There is much that is right in the Bill, but some things seem to be working in contradiction to one another. The Government need to reconsider some of them, perhaps in Committee, if the Bill gets that far, where we could then iron out some of its contradictory aspects.

6.46 pm

Mr. Kelvin Hopkins (Luton, North) (Lab): I am pleased to have this rather unexpected opportunity to speak in the debate. I have a great interest in education in general, and in some of these matters in particular, as at one time I was a teacher. I taught A-level economics and politics, although in further education rather than in a school, and it was an interesting experience. Many of my close relatives are or have been teachers at various levels. I have a close involvement with all the schools and colleges in my constituency and I am vice-chair of the governors of our sixth-form college. I also spend an hour or so every year teaching a class myself, so I have some feel for what is happening on the ground, rather than just speaking from the lofty heights—the ivory tower—of Parliament.
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For many years, I have been concerned about what is going wrong in British education. The Organisation for Economic Co-operation and Development statistics on educational achievement in Britain show a pattern different from that in any other country. The top 10 per cent. of our students do extremely well and compare with the best in the world, yet the bottom 30 per cent. of our pupils are near the bottom of the table. Our average puts us at a reasonable level in the OECD table, but our extremes are at opposite ends, and the bottom third is of most concern.

When I was in teaching, inspection was not good. I entered teaching with a degree but no teaching qualification. When I was inspected, the vice-principal came in for half an hour and his only comment was that my writing on the board was untidy. That was not news to me, as I have always struggled with writing. That was the extent of the criticism of my teaching. Fortunately, I got good results and my pupils made complimentary remarks about my teaching relative to that of some of my colleagues. That was the nearest I got to proper inspection—inspection by my pupils rather than by a professional from outside.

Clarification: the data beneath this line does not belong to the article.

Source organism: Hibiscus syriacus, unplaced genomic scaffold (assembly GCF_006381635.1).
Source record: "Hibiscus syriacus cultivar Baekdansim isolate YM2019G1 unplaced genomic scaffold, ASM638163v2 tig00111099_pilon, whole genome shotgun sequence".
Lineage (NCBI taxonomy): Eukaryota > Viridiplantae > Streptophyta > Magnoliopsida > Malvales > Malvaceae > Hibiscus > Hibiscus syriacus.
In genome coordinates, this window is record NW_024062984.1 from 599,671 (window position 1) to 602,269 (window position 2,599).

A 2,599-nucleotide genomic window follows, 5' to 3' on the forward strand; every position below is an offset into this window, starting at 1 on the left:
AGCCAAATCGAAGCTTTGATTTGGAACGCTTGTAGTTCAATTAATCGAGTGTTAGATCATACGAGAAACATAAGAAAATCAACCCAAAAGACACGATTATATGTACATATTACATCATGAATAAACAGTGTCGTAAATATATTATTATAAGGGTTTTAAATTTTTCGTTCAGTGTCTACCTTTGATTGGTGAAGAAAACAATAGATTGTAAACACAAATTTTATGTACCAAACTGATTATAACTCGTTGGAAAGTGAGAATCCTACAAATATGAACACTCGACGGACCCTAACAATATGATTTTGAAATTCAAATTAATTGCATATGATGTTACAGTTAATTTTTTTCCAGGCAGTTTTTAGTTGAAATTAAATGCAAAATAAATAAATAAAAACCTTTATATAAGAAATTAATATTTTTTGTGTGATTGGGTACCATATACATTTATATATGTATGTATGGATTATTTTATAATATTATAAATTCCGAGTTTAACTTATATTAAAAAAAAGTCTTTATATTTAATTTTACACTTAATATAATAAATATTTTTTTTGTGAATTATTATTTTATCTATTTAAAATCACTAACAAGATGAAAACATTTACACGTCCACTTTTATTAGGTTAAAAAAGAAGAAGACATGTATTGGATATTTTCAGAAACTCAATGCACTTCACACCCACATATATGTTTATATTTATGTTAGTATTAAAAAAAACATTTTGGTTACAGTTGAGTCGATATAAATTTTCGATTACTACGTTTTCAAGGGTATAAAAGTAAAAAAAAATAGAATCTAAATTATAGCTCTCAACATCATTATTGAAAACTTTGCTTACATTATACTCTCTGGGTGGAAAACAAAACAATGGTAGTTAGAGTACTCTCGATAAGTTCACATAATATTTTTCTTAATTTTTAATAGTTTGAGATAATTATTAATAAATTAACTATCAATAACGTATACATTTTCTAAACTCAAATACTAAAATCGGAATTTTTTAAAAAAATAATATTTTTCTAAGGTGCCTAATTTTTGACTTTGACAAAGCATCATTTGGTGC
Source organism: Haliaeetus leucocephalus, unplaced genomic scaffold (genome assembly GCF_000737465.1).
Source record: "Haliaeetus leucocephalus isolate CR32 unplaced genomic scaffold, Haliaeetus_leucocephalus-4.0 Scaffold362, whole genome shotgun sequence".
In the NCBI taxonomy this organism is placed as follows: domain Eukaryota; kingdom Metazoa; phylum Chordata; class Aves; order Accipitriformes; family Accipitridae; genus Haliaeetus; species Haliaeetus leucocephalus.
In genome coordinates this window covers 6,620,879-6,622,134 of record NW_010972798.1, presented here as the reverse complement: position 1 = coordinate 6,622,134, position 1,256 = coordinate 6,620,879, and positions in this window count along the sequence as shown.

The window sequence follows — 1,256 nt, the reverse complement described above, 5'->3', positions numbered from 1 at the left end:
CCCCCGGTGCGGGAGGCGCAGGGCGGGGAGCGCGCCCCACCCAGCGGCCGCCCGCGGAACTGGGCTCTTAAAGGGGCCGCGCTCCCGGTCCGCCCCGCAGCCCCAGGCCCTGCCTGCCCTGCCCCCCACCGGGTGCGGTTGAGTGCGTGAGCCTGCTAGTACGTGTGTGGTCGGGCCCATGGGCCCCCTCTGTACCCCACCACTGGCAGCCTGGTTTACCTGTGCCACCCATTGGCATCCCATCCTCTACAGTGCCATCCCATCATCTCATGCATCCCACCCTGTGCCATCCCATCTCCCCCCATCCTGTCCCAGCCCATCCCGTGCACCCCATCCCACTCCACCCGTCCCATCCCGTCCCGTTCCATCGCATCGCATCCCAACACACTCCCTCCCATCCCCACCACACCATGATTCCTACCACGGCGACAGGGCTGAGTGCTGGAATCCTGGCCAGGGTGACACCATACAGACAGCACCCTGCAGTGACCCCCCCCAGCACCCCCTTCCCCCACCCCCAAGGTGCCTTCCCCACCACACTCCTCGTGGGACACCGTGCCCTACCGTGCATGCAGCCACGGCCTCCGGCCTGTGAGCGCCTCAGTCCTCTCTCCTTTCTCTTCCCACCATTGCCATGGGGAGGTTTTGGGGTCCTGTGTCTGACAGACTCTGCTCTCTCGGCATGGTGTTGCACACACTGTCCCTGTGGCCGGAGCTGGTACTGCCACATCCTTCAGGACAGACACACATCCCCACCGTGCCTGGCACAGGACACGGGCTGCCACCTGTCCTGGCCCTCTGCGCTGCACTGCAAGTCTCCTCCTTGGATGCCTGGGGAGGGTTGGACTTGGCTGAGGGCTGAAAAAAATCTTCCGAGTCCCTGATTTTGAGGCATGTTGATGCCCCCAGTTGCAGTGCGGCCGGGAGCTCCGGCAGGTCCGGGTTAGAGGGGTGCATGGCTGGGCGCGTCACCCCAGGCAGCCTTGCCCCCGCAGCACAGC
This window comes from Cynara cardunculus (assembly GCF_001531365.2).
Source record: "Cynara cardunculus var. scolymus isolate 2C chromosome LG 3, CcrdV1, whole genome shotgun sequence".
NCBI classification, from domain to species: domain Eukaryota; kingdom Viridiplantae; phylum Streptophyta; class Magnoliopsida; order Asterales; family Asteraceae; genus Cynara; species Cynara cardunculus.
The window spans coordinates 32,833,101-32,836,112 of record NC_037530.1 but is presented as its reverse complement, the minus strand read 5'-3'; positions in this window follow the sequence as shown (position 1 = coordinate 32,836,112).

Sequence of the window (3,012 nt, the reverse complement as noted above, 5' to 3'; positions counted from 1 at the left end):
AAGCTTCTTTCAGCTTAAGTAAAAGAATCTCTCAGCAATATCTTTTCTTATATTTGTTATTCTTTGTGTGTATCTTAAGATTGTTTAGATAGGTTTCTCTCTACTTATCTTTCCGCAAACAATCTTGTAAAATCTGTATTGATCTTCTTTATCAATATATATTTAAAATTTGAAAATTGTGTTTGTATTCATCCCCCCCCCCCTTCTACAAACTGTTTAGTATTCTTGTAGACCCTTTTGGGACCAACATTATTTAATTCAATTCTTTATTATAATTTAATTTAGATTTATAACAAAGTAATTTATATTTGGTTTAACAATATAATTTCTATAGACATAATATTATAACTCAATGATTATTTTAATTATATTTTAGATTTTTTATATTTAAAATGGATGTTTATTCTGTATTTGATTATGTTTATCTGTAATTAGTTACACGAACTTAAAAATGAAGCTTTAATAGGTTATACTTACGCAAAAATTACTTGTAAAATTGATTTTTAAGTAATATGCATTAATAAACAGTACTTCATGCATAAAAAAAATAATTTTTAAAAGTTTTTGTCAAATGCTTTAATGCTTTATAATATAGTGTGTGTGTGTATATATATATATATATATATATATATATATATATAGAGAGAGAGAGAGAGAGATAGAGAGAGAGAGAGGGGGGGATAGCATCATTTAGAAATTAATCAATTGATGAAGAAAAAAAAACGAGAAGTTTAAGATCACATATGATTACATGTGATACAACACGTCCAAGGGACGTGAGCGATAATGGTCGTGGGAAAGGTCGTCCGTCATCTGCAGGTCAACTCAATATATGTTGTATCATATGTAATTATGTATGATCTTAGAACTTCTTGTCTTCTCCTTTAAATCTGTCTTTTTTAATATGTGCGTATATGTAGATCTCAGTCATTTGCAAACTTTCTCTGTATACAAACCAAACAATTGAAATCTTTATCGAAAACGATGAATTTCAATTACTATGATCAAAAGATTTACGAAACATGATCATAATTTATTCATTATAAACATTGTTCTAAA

Inspectors were of various types. The teaching philosophy at the time was for informal methods, which had the education system by the throat—not a good idea, in my view. One of my associates taught in a very formal way, and when he was aware that the inspector was coming he got his pupils to put their desks into little groups and asked them to talk to each other while the inspector was in the room. The inspector thought that was splendid, but when he went away the teacher said, "Put your desks back in lines, be quiet and listen to me". The inspector was unaware that the teacher taught formally. That teacher was extremely popular with parents, because pupils learned much more in his class than in some of the other classes. So inspection was perfunctory and not very good. Some of the philosophies that were peddled by inspectors in those days clearly led to some of today's problems.

Behaviour was not considered a serious problem in those days. We have lived to regret that, because we have developed a culture of boisterous behaviour in schools, to say the least. The hon. Member for Rayleigh (Mr. Francois) drew our attention to that fact. We now have to deal with that and row back from allowing classroom behaviour to get out of hand. When I was first elected, I suggested to a junior Education Minister that we should deal with such behaviour in the classroom, but the Minister said that that would be too prescriptive.